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Specially designed ponds for rearing of prawns can be treated as a Plant

Victory Aqua Farm Ltd vs ACIT (Supreme Court) The assessee has claimed depreciation in respect of these ponds by contending that these prawn ponds are tools to its business and therefore constitute ‘plant’ within the meaning of Section 32 of the Income-tax Act, 1961.

Brief Facts- The assessee is a company doing business of ‘Aqua Culture’. It grows prawns in specially designed ponds.

Question of Law- Whether ‘natural pond’ which as per the assessee is specially designed for rearing prawns would be treated as ‘Plant’ within Section 32 of the Income-tax Act, 1961.

Contention of the Assessee

The assessee has claimed depreciation in respect of these ponds by contending that these prawn ponds are tools to its business and therefore constitute ‘plant’ within the meaning of Section 32 of the Income-tax Act, 1961.

Contention of the Revenue

The Assessing Officer disallowed the claim of the assessee. Before the Apex Court, the Revenue attempted to effect that the pond in question was natural and not constructed/ specially designed by the assessee.

Held by the Apex Court

Background

The Apex Court at the outset mentioned that one Division Bench of the High Court of Kerala in the case of the same assessee had on earlier occasion decided the question of law in the negative by holding that it is not ‘plant’. The Apex Court also mentioned that another Division Bench by the impugned judgement dated 14.10.2014, even after noticing the earlier judgement, has not agreed with the earlier opinion and has rendered contrary decision. The Apex Court decided to decide these appeals on merits (after the filing of appeals with the Apex Court against both the High Court judgements), rather than remanding the case back to the High Court for consideration by a larger bench.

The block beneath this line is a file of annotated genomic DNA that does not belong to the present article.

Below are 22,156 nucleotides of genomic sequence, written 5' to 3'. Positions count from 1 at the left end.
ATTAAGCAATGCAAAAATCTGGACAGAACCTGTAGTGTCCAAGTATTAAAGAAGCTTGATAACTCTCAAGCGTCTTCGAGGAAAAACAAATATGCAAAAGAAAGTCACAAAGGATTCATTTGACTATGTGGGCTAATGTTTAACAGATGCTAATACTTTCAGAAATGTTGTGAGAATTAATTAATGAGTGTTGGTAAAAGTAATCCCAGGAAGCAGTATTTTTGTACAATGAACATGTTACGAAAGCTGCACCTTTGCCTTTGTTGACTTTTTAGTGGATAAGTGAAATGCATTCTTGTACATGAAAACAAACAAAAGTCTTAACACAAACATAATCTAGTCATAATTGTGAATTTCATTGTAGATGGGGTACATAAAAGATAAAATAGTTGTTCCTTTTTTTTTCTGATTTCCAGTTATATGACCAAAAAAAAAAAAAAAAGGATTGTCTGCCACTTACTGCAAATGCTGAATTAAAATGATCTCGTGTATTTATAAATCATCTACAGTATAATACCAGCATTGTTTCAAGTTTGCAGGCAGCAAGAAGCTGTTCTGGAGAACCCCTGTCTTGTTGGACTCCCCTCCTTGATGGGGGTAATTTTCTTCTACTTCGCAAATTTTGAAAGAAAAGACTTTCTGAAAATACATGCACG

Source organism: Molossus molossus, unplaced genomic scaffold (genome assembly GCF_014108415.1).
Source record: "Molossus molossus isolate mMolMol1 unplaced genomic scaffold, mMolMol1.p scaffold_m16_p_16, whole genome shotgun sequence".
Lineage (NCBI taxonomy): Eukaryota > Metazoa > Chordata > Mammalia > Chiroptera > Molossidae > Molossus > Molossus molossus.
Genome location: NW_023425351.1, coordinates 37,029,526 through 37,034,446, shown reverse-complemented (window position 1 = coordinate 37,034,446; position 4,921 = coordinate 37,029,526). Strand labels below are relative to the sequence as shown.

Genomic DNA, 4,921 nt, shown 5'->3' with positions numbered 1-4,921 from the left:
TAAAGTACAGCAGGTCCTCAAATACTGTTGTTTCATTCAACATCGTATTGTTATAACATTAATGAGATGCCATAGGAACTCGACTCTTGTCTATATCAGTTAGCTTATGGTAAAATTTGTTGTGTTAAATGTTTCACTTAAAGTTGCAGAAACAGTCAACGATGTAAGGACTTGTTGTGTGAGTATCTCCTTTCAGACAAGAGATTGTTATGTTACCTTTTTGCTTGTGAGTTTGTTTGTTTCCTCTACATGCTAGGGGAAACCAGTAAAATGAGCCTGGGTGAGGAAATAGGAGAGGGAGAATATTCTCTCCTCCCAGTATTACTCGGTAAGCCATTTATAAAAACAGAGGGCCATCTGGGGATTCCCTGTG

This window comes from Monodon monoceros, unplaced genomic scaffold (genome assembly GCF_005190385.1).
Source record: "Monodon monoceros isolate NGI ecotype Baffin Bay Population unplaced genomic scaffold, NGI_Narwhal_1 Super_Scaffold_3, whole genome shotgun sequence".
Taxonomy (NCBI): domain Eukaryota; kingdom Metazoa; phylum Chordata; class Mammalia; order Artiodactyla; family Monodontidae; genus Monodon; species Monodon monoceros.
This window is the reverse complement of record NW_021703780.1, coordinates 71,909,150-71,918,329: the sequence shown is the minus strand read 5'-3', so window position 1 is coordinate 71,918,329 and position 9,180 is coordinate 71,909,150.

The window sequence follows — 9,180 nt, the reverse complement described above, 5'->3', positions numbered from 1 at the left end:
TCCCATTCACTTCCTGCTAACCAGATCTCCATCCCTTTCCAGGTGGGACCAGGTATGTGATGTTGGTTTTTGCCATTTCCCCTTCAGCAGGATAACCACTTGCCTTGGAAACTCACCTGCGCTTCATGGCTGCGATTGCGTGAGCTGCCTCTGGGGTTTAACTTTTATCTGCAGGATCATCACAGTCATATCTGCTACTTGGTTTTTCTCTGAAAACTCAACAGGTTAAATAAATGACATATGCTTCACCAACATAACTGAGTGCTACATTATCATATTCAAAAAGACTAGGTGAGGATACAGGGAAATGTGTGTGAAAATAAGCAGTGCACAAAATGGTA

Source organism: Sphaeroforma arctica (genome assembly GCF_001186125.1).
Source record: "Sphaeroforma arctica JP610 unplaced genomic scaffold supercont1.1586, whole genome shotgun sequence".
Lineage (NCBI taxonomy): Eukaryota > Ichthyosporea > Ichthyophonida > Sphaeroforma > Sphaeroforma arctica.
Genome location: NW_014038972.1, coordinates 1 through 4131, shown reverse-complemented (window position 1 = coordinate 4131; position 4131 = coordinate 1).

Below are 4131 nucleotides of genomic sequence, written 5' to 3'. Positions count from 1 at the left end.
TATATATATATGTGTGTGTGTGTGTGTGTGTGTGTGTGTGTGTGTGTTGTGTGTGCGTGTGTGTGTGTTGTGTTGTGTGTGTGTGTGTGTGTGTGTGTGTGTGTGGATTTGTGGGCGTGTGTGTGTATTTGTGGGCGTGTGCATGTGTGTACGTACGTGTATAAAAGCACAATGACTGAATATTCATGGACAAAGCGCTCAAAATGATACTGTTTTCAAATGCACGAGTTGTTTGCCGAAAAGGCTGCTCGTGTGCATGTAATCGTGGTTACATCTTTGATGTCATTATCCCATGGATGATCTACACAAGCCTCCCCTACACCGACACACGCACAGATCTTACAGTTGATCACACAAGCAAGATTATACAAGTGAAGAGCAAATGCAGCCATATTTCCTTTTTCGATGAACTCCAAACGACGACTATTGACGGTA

Decision of the Apex Court

a. The Apex Court at the outset put forth that if these ponds are ‘plants’, then they are eligible for depreciation at the rates applicable to plant and machinery and the case would be covered by provisions Section 32 of Income-tax Act, 1961. The Apex Court also chose not to deal with this aspect in detail with reference to various judgements including its own judgement in the case of CIT , Karnataka vs Karnataka Power Corporation [ 2002 (9) SCC 571]. The Apex Court in the course of rendering this judgement made reference to certain portions of its own judgement in the case of Karnataka Power Corporation, the crux of the same is as under

  • In the Karnataka Power Corporation case, the electricity generating station buildings had to be treated as a plant for the purpose of granting investment allowance given the special technical requirements attached to the building and also it being an integral part of its generating system.
  • The Apex Court differentiated the facts of Karnataka Power Corporation case with its decision in the case of CIT vs Anand Theatres 224 ITR 192 by mentioning that that the question basically is a question of fact and where it is found as a fact that a building has been so planned and constructed to serve an assessee’s special technical requirements, it will qualify to be treated as a plant for the purpose of investment allowance.

b.  The High Court vide its judgement dated 14.10.2014 while deciding the case in favour of the assessee, specifically mentioned that prawns are grown in specially designed ponds.

c. Finally , the Apex Court held that the High Court judgement dated 14.10.2014 rightly rested the case on ‘functional test’ and since the ponds were specially designed for rearing/ breeding of the prawns, they have to be treated as tools of the business and depreciation was admissible on these ponds. The question of law was decided in favour of the assessee.

Categories: Income Tax
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